What’s that mean, authenticate?
Authentication means that you have your MTA configured in such a way that it will refuse to send mail from your server unless an MUA with a valid username and password is connecting. Otherwise, if your MTA is on a server for yourdomain.com, anybody could connect and say, “Hey, I want to send an e-mail from [email protected] to the President. It should say that he smells like a goat. Thanks!”
Obviously, that’s not good – unless you don’t like the president. Well, you get the idea.
Also, remember how I said that usually, the MTA will exchange mail with other MTA’s on port 25, but port 587 is usually used for when valid users want to send out mail? Right, well, this introduces another problem. You must configure both ports properly.
If you configure port 587 to be nice and tight, with TLS, and you set it so that users can only authenticate over a TLS connection, and you make it so that only authenticated users can send mail, that’s good. But, if you don’t set some restrictions on port 25, anyone can still connect and send mail, and your mail server may still be an open relay. This is why people say that they’ve configged their mail server, and then they’re totally perplexed as to why their IP and/or domain has been blacklisted as a spammer. The reason is because evil people ARE using their insecure MTA to send spam!
In postfix, for example, the /etc/postfix/main.cf file should have certain restrictions enabled in the helo, sender, and recipient restriction reject rules, such as:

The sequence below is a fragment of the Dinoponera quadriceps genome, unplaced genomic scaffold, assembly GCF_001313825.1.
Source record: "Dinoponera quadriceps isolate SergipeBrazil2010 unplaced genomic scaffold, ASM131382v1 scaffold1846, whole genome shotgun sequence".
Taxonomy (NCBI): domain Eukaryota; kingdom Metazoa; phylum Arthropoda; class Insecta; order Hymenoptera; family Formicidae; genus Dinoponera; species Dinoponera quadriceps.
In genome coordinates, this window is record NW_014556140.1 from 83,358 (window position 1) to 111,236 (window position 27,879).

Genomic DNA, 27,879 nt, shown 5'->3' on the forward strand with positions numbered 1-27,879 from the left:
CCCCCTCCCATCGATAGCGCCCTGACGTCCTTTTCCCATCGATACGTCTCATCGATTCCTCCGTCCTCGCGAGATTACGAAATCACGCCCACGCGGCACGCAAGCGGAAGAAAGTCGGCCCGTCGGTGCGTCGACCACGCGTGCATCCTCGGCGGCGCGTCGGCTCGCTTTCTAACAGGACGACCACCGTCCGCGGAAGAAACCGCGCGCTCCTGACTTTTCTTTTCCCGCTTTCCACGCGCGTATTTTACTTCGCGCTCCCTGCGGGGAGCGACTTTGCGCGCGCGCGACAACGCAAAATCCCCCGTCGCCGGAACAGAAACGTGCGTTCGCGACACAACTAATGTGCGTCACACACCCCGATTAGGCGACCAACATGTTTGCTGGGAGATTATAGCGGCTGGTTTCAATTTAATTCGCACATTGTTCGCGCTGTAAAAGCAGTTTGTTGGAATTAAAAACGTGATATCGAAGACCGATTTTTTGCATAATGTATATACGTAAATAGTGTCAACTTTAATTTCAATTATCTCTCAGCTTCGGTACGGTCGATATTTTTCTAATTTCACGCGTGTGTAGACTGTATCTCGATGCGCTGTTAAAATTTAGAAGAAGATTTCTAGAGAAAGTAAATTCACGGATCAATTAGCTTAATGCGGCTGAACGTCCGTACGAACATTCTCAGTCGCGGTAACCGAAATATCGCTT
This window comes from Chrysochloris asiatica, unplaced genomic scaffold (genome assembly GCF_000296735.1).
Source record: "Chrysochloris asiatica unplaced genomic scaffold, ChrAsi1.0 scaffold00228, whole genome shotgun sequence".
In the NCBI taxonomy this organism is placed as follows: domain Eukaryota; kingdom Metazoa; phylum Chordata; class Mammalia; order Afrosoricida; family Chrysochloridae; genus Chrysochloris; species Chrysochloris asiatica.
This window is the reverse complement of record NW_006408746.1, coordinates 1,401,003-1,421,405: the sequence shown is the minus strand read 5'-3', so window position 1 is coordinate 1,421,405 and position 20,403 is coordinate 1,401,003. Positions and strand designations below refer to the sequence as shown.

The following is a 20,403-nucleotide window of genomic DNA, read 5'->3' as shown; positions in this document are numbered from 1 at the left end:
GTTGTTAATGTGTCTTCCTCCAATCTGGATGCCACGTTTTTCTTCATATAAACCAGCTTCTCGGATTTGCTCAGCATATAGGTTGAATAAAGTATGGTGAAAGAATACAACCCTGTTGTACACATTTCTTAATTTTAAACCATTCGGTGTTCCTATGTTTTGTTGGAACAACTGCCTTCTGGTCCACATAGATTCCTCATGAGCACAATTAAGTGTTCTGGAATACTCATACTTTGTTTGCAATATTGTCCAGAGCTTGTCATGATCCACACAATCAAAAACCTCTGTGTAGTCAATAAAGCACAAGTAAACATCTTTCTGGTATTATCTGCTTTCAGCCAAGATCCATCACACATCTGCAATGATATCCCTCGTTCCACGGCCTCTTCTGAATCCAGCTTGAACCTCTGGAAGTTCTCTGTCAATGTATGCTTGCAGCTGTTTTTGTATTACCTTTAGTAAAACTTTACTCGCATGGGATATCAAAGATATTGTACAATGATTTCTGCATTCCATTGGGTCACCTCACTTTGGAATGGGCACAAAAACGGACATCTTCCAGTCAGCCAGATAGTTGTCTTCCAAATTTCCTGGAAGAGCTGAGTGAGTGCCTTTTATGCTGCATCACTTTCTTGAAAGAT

I’m not going to tell you which goes where (and there are more), or where permit_mynetworks and permit_sasl_authenticated go, because I cannot emphasize enough that you really NEED to read the docs and understand everything yourself! It’s the only way. Note that each config parameter above is hyperlinked for your convenience…
The point is that just because “it works” doesn’t mean that it works securely, correctly, or even the way you want it to.
And yes, it’s painful. But it’s better to suffer a bit and learn some new tricks than to deal with spammers, blacklists, and a wide open (or even partially open) mail server!
Google it, and read. Google, read. Google, read. Repeat ad nauseum.
Spam Egg Spam Spam
You can also HUGELY reduce the amount of spam your users receive by simply configuring your mail server properly. Keep in mind that your MTA is for yourdomain.com, and anybody (including spammers) can connect to it and claim to have mail for [email protected]. If you don’t have a basic security configuration in place, your MTA will take every single spam mail it receives, and plop it in your users’ inboxes. Tools like SpamAssassin and blacklist lookups alone are NOT enough…
Been there, done that, got the t-shirt, set it on fire, and then danced around it!